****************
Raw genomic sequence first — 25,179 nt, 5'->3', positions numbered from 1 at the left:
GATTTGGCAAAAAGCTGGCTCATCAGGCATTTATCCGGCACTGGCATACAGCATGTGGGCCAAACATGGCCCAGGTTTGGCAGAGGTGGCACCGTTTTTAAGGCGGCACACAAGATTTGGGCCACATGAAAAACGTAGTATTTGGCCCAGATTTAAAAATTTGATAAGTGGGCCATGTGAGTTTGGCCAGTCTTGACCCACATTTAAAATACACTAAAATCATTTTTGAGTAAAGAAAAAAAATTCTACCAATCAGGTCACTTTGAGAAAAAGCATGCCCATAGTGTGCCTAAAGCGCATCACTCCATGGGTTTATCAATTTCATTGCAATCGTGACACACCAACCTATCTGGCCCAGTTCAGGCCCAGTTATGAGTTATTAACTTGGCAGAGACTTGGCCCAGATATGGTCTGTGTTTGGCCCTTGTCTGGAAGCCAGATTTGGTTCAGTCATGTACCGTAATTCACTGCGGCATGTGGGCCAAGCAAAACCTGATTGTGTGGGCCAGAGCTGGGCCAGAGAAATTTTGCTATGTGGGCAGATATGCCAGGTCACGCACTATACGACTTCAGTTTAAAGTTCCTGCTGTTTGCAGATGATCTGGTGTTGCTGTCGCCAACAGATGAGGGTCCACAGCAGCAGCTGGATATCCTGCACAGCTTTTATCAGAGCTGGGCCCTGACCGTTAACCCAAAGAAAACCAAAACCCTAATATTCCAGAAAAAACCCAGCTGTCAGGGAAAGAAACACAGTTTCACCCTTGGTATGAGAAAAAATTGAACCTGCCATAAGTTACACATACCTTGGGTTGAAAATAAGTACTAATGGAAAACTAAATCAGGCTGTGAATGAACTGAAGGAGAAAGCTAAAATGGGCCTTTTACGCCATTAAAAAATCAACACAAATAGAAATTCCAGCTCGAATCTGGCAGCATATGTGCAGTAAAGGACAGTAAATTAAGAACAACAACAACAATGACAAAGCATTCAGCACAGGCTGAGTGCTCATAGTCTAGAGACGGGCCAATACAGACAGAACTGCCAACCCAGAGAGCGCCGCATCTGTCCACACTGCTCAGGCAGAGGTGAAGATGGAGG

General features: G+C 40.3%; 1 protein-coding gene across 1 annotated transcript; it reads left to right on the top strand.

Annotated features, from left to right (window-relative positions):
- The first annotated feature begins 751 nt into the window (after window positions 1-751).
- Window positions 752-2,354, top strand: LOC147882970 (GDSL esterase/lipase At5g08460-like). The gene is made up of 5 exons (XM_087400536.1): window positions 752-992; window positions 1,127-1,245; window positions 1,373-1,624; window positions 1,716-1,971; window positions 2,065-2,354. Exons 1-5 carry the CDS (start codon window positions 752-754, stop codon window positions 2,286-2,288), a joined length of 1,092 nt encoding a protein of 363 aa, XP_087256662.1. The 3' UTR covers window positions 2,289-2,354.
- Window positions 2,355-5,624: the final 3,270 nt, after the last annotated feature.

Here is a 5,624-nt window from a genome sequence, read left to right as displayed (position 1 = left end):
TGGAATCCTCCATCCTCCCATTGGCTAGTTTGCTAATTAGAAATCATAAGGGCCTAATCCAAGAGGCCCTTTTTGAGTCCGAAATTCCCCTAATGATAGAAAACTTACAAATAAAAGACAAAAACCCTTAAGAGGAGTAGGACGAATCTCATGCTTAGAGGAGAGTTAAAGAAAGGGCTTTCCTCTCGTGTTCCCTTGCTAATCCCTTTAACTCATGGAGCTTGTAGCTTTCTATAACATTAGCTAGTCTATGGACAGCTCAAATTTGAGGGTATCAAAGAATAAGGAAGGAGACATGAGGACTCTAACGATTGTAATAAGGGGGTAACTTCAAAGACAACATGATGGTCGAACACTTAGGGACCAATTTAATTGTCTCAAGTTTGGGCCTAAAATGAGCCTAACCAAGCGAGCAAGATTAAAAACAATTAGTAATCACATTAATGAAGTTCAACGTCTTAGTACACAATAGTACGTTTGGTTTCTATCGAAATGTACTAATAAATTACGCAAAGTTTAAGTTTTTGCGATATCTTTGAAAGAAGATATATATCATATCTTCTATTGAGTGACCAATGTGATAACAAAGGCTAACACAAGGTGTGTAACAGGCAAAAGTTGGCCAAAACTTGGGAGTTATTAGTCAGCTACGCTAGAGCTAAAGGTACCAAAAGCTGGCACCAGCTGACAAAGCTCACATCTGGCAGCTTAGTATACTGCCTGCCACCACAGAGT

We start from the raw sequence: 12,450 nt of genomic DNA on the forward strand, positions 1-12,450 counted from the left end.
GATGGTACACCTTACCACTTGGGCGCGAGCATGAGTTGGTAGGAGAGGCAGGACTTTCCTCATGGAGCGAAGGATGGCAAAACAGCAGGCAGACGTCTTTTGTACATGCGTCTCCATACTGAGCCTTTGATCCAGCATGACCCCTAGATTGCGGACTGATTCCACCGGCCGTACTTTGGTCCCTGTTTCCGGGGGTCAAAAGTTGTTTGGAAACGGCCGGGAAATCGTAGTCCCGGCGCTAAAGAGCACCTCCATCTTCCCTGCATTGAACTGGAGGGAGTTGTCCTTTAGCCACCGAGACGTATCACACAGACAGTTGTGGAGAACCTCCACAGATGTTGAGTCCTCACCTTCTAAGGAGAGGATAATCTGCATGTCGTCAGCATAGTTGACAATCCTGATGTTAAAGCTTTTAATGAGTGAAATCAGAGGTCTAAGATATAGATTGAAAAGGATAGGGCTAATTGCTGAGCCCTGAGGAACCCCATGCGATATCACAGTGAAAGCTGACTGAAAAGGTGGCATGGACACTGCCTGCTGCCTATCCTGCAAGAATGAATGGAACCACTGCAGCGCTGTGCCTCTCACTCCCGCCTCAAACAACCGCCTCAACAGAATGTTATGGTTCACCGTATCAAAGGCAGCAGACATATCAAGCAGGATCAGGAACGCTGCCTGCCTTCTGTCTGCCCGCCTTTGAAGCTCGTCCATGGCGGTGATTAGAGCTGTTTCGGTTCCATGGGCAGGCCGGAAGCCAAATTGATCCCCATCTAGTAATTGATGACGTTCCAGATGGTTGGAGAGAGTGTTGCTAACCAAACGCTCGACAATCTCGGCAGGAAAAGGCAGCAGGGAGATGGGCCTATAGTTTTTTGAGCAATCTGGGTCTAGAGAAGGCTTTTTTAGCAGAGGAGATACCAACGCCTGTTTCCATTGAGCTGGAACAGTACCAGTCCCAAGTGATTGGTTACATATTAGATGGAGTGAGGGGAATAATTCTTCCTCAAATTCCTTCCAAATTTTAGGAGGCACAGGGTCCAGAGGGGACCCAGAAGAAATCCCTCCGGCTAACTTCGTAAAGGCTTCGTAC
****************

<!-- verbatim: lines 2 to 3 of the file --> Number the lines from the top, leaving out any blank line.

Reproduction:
GATTTGGCAAAAAGCTGGCTCATCAGGCATTTATCCGGCACTGGCATACAGCATGTGGGCCAAACATGGCCCAGGTTTGGCAGAGGTGGCACCGTTTTTAAGGCGGCACACAAGATTTGGGCCACATGAAAAACGTAGTATTTGGCCCAGATTTAAAAATTTGATAAGTGGGCCATGTGAGTTTGGCCAGTCTTGACCCACATTTAAAATACACTAAAATCATTTTTGAGTAAAGAAAAAAAATTCTACCAATCAGGTCACTTTGAGAAAAAGCATGCCCATAGTGTGCCTAAAGCGCATCACTCCATGGGTTTATCAATTTCATTGCAATCGTGACACACCAACCTATCTGGCCCAGTTCAGGCCCAGTTATGAGTTATTAACTTGGCAGAGACTTGGCCCAGATATGGTCTGTGTTTGGCCCTTGTCTGGAAGCCAGATTTGGTTCAGTCATGTACCGTAATTCACTGCGGCATGTGGGCCAAGCAAAACCTGATTGTGTGGGCCAGAGCTGGGCCAGAGAAATTTTGCTATGTGGGCAGATATGCCAGGTCACGCACTATACGACTTCAGTTTAAAGTTCCTGCTGTTTGCAGATGATCTGGTGTTGCTGTCGCCAACAGATGAGGGTCCACAGCAGCAGCTGGATATCCTGCACAGCTTTTATCAGAGCTGGGCCCTGACCGTTAACCCAAAGAAAACCAAAACCCTAATATTCCAGAAAAAACCCAGCTGTCAGGGAAAGAAACACAGTTTCACCCTTGGTATGAGAAAAAATTGAACCTGCCATAAGTTACACATACCTTGGGTTGAAAATAAGTACTAATGGAAAACTAAATCAGGCTGTGAATGAACTGAAGGAGAAAGCTAAAATGGGCCTTTTACGCCATTAAAAAATCAACACAAATAGAAATTCCAGCTCGAATCTGGCAGCATATGTGCAGTAAAGGACAGTAAATTAAGAACAACAACAACAATGACAAAGCATTCAGCACAGGCTGAGTGCTCATAGTCTAGAGACGGGCCAATACAGACAGAACTGCCAACCCAGAGAGCGCCGCATCTGTCCACACTGCTCAGGCAGAGGTGAAGATGGAGG

General features: G+C 40.3%; 1 protein-coding gene across 1 annotated transcript; it reads left to right on the top strand.